Throw-away shoes are optional. To be honest, you are not on your feet that much time. Although many runners brought an extra pair of shoes, I did not find it necessary. 

Bring something to sit or lie down on. Try to have a water-resistant blanket or layer. One of those metallic shields they give after marathons is perfect for this. 

Go to the back of the village. When you walk in, go as far as possible. It’s usually less crowded, and the port-a-potties have shorter lines.

And talking about port-a-potties.

When you exit the Athletes Village, walk to the start line. There’s a second set of port-a-potties. And if you just need to pee, wait until here. You’ll be in and out in a matter of minutes. But I wouldn’t risk it if you need it for number 2.

Tip #4 – Where and When to Warm-Up

Once you exit the Athletes’ Village it’s a 0.7-mile (1.1km) walk to the start line (where you’ll find the extra port-a-potties).

This is the perfect moment to warm-up.

You can walk the first few minutes, and then start doing an active warmup. A-skips, B-skips, leg swings, and that kind of stuff.

There’s even enough space to do some pickups, get your heart rate up, and get your body ready to race.

When you are ready, head to your corral. Here, you can discard any extra clothes you still have.

Tip #5 – Downhill and Newton Hills Pacing

This is a very controversial topic, especially because the Boston Marathon course is net downhill.

The most common advice you’ll find is to take the first part easy. Because the first 16 miles don’t have hills. And that way, you’ll save your energy and legs for the dreaded Newton Hills.

I think this is complete nonsense. And here’s why.

First, the first part is not just downhill. There are rolling hills. And if you take it too easy, your overall pace will suffer.

Second, and most importantly, in my experience—I’ve run 21 marathons with times from 2:47 to 5:00—it doesn’t matter how slow you are in the first part, after mile 20 you are going to suffer and feel it.

And it doesn’t matter how slow you run or even if you are just starting a run. Hills will SLOW YOU DOWN. It’s pure physics.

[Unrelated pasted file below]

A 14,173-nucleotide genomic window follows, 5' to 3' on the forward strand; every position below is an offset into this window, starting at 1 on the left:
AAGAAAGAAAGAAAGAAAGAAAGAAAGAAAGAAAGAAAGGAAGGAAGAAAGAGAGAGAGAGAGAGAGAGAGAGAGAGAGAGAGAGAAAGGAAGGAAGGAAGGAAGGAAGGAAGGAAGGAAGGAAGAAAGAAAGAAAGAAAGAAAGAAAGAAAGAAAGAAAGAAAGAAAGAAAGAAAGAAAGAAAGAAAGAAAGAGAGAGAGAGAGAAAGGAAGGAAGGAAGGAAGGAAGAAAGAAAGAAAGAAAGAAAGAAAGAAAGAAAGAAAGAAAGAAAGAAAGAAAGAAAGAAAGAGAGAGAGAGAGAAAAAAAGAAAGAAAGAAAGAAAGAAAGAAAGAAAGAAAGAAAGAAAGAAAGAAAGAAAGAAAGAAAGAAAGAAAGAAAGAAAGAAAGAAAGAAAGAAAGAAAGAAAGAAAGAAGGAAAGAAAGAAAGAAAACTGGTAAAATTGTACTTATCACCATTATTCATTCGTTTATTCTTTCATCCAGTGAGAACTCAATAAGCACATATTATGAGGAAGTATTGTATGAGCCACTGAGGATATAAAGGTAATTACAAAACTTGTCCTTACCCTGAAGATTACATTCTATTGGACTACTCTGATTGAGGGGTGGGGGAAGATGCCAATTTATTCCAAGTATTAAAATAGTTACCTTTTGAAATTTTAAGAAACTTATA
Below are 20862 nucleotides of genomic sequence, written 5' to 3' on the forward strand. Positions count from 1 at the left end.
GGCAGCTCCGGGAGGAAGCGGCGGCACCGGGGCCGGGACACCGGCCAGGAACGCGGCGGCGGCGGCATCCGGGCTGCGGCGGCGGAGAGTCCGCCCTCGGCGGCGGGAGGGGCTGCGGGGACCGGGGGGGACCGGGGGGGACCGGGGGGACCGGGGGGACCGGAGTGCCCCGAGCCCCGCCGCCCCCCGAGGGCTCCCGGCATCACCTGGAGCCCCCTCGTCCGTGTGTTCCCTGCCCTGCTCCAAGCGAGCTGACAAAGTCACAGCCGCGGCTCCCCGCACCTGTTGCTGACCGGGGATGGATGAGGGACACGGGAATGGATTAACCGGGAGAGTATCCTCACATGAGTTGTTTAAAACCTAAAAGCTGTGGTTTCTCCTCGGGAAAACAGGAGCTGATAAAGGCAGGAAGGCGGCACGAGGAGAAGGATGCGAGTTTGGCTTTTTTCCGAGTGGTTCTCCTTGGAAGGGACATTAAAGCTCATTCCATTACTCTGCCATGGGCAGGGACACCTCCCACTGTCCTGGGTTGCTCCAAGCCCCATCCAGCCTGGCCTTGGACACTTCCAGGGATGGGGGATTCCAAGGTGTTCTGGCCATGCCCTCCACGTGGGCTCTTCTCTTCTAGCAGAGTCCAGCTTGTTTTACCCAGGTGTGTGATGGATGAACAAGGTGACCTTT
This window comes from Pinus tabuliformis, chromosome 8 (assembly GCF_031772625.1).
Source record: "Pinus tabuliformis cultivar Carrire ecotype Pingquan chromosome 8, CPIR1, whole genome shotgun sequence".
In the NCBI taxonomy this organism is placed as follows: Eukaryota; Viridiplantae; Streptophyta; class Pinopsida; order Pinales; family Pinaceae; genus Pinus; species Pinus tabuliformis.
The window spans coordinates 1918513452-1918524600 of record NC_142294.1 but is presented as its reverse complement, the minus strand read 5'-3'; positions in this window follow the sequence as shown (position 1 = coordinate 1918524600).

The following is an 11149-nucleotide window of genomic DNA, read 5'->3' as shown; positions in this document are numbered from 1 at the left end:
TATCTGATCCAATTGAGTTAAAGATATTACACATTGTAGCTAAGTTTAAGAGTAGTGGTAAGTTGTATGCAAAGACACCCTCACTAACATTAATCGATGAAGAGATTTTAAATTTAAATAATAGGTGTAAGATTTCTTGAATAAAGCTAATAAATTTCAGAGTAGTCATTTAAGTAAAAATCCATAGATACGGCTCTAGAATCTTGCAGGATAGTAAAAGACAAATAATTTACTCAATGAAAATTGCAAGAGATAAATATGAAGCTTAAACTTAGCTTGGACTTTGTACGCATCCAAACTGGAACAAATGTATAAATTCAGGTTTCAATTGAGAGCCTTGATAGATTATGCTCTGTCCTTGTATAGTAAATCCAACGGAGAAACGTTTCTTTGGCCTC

Boston is not a place to try to negative split. And I have evidence.

The fastest Boston marathon runner I personally know—2:43— recommended blasting the first half and surviving the second.

Then, look at the graph below. It’s an analysis of 80 Boston Marathon finishers. Their times and their splits and paces.

And no matter how fast or slow they were, and no matter if they ran Boston faster or slower than their qualifying time, 77 of them ran the second part slower. And 78 of them saw their pace slip during the Newton hills.

Here is what I did and recommend.

My goal was to run the marathon in under three hours, which is an average of 4:14/km (6:01/mile).

Run the first half at around 4:05/km (6:33/mile) and just let the pace naturally slow down on the hills without stressing. My pace went down to 5:20/km at the end of Heartbreak Hill.

In the end, I finished in 2:59:50.

In short, these five tips are meant to give you a new perspective on running the Boston Marathon. They are a mix of my own experience and advice from friends who know this race inside out. The aim is to help you not only run better but also enjoy the whole experience more. 

Take these tips, tweak them to fit your style, and use them to get ready for the race. Whether you’re there to beat your personal record or just to finish, these ideas can help you out. Good luck with your run in Boston!

Diego Alcubierre, a passionate runner and coach, started his journey at 26 with a 10k time of 1:06:23 and has since slashed 30 minutes off his personal record. With five running and coaching certifications, Diego is committed to sharing his expertise and proven strategies to help runners of all levels enhance their performance, stay motivated, and enjoy the journey of running. At Bannister, he simplifies complex training concepts, empowering you to achieve your running goals.